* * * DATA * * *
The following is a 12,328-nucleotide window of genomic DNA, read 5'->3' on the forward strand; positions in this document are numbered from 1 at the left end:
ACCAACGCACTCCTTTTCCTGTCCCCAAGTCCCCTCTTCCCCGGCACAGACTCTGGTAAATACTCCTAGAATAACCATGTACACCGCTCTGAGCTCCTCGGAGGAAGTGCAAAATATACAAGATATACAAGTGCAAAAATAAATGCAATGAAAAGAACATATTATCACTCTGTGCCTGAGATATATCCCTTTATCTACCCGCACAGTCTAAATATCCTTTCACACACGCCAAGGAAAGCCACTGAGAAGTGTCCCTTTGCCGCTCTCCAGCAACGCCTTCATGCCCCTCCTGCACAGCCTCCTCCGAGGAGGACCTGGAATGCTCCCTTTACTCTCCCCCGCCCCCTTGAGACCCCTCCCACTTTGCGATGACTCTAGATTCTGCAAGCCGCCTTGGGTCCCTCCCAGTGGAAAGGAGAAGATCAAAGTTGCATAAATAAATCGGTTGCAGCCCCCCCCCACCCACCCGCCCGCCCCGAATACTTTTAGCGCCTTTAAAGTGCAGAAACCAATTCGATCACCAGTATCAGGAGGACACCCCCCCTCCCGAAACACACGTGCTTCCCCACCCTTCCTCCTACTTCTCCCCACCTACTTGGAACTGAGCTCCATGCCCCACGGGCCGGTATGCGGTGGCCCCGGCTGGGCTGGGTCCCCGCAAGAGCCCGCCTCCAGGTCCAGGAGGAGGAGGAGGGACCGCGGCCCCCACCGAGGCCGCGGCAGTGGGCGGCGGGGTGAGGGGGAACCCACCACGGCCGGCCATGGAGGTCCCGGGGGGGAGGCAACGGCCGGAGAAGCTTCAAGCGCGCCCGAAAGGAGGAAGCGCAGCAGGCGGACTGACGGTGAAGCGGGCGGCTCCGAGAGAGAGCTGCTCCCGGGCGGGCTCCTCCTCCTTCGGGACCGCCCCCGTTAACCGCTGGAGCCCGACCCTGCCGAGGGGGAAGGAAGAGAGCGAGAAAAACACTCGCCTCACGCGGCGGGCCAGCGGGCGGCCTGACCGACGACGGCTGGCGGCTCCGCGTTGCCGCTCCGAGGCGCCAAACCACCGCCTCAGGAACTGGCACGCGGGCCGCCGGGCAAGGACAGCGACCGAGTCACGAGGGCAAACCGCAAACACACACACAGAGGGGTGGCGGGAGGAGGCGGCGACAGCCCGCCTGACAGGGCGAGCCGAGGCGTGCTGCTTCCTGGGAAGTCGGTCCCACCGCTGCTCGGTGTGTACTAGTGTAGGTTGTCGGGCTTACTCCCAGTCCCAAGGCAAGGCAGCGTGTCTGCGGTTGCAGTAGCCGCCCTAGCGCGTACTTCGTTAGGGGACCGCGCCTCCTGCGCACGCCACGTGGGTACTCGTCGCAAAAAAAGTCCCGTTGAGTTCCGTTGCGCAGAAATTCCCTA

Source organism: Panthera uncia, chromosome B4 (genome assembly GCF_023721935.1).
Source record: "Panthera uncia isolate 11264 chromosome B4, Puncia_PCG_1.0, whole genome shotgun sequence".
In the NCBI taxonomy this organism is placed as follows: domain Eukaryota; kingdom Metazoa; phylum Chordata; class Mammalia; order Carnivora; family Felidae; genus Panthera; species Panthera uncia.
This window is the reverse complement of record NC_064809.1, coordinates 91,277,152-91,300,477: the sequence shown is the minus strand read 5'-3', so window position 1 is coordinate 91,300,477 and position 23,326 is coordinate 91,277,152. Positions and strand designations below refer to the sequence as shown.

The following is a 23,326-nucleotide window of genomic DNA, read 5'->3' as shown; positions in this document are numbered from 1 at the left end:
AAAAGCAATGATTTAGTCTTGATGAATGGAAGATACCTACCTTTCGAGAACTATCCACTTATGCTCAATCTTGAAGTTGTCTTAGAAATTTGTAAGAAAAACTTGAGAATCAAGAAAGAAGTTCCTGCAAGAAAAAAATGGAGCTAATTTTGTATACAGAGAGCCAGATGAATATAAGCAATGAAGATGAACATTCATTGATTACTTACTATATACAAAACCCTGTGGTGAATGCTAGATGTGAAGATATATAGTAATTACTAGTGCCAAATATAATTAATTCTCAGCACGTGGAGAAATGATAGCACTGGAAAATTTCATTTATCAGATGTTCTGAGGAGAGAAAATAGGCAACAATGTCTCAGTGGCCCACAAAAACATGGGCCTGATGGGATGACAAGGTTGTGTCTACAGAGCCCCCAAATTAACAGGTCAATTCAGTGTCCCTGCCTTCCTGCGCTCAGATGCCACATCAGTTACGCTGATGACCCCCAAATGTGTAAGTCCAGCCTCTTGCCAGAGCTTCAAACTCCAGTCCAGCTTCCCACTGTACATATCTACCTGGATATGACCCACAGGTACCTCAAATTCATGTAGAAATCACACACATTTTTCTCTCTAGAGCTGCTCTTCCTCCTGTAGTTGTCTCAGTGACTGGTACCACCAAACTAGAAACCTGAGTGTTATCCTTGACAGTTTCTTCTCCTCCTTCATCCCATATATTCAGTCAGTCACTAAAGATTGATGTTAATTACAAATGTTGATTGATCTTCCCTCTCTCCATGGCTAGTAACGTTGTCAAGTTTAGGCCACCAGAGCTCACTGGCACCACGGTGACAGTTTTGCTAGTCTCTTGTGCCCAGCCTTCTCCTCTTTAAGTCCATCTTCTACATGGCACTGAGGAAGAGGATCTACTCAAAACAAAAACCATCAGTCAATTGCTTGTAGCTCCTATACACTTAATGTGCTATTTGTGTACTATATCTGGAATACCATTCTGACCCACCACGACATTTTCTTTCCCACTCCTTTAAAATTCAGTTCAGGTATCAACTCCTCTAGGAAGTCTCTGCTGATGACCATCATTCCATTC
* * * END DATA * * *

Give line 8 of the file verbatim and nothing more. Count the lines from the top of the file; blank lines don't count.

AAAAGCAATGATTTAGTCTTGATGAATGGAAGATACCTACCTTTCGAGAACTATCCACTTATGCTCAATCTTGAAGTTGTCTTAGAAATTTGTAAGAAAAACTTGAGAATCAAGAAAGAAGTTCCTGCAAGAAAAAAATGGAGCTAATTTTGTATACAGAGAGCCAGATGAATATAAGCAATGAAGATGAACATTCATTGATTACTTACTATATACAAAACCCTGTGGTGAATGCTAGATGTGAAGATATATAGTAATTACTAGTGCCAAATATAATTAATTCTCAGCACGTGGAGAAATGATAGCACTGGAAAATTTCATTTATCAGATGTTCTGAGGAGAGAAAATAGGCAACAATGTCTCAGTGGCCCACAAAAACATGGGCCTGATGGGATGACAAGGTTGTGTCTACAGAGCCCCCAAATTAACAGGTCAATTCAGTGTCCCTGCCTTCCTGCGCTCAGATGCCACATCAGTTACGCTGATGACCCCCAAATGTGTAAGTCCAGCCTCTTGCCAGAGCTTCAAACTCCAGTCCAGCTTCCCACTGTACATATCTACCTGGATATGACCCACAGGTACCTCAAATTCATGTAGAAATCACACACATTTTTCTCTCTAGAGCTGCTCTTCCTCCTGTAGTTGTCTCAGTGACTGGTACCACCAAACTAGAAACCTGAGTGTTATCCTTGACAGTTTCTTCTCCTCCTTCATCCCATATATTCAGTCAGTCACTAAAGATTGATGTTAATTACAAATGTTGATTGATCTTCCCTCTCTCCATGGCTAGTAACGTTGTCAAGTTTAGGCCACCAGAGCTCACTGGCACCACGGTGACAGTTTTGCTAGTCTCTTGTGCCCAGCCTTCTCCTCTTTAAGTCCATCTTCTACATGGCACTGAGGAAGAGGATCTACTCAAAACAAAAACCATCAGTCAATTGCTTGTAGCTCCTATACACTTAATGTGCTATTTGTGTACTATATCTGGAATACCATTCTGACCCACCACGACATTTTCTTTCCCACTCCTTTAAAATTCAGTTCAGGTATCAACTCCTCTAGGAAGTCTCTGCTGATGACCATCATTCCATTC